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Which Linux distributions does LinuxONE actually run? Take your pick! You can choose from a wide range of officially supported and community-driven distributions.

When you first learn about IBM LinuxONE, many of the resources talk about security, resiliency, open source, and innovation. These benefits have been covered extensively. But on a practical level, what distribution of Linux does LinuxONE actually run?

First, let’s back up for a moment. From a Linux perspective, LinuxONE is a mainframe (like its sister IBM Z, often referred to as the s390x architecture in the open source world) that IBM has developed to exclusively run Linux. This is enforced through specific Integrated Facility for Linux (IFL) processors that only run Linux, and do not run some of your more traditional mainframe operating systems, like z/OS. From there, you can run Linux directly on a Logical Partition (LPAR) from the Processor Resource/System Manager (PR/SM) or, more commonly, on z/VM or KVM. Once that decision is made, you can install Linux.

Figure 1 illustrates a slice of a LinuxONE system, showing how you can run Linux directly on an LPAR, or on z/VM (KVM may also be used)

Figure 1. Linux running on LinuxONE

Linux running on LinuxONE

Linux distribution selection is up to you! Aside from the need for it to be built for the architecture, there is no one distribution of Linux that is written to be the default for LinuxONE.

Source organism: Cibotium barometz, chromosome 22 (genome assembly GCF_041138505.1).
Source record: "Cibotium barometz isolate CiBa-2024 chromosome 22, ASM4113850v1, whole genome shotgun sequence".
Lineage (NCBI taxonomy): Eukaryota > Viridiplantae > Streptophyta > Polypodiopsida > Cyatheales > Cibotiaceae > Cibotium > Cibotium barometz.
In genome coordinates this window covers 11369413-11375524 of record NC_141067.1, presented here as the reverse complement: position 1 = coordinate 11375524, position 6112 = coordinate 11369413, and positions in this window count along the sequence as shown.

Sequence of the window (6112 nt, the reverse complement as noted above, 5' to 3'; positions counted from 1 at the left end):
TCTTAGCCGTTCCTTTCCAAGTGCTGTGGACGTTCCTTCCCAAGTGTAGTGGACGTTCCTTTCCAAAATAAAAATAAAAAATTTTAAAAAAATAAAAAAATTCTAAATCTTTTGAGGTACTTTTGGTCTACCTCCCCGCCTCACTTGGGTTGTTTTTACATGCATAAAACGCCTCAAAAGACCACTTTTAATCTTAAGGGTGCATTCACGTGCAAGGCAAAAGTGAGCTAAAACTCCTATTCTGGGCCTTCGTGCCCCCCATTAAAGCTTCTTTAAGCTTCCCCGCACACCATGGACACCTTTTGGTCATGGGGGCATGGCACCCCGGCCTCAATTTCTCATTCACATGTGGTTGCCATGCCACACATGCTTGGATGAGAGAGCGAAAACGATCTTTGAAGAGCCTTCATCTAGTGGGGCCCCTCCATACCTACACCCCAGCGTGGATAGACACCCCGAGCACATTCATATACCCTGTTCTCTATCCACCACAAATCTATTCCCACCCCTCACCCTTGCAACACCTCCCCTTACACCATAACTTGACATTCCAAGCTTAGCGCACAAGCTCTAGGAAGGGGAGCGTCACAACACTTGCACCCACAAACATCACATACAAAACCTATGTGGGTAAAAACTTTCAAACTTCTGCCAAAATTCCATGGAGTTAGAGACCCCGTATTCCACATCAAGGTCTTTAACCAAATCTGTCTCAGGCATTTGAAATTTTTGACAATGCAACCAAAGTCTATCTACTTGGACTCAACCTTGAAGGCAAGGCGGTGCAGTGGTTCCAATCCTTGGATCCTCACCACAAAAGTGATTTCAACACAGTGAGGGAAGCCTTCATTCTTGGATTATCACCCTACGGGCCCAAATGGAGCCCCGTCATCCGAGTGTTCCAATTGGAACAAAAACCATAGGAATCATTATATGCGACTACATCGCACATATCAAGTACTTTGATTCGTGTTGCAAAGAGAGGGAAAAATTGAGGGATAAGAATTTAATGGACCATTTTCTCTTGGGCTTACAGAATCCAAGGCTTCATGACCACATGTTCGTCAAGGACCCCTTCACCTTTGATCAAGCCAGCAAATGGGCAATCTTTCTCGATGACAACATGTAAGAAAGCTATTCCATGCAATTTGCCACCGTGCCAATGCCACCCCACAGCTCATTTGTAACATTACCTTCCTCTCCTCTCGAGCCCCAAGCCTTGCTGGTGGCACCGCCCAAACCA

Officially supported are SUSE Enterprise Linux Server (SLES), Red Hat Enterprise Linux (RHEL), and Ubuntu. Beyond that, there are several community-driven distributions, including openSUSE, Fedora, Debian, Gentoo, Alpine, and ClefOS, which tracks CentOS.

Each distribution builds as many software packages as possible to provide a comprehensive experience, which means there are thousands of packages to choose from on each distribution. However, from time to time you may find a package that is missing compared to what you’d expect to find on x86. This is typically due to the software not building properly for the architecture, or because the software was very specific to an x86 environment. If you run into this, you can try building the software yourself and have a look at the continuously updated Validated Open Source Software list for IBM LinuxONE and Linux on IBM Z. This table links to Docker images and build instructions for popular pieces of software that are continuously validated, as well as newer versions of software that have not yet made it into the distributions.

Ready to get started now? Each distribution has published installation guides to get you on your way on your own LinuxONE system. If you don’t yet have a LinuxONE system available to you and you’re interested in checking out how open source software you use (or that you’ve written!) works on it, you can check out the LinuxONE Community Cloud for a free VM running SLES or RHEL.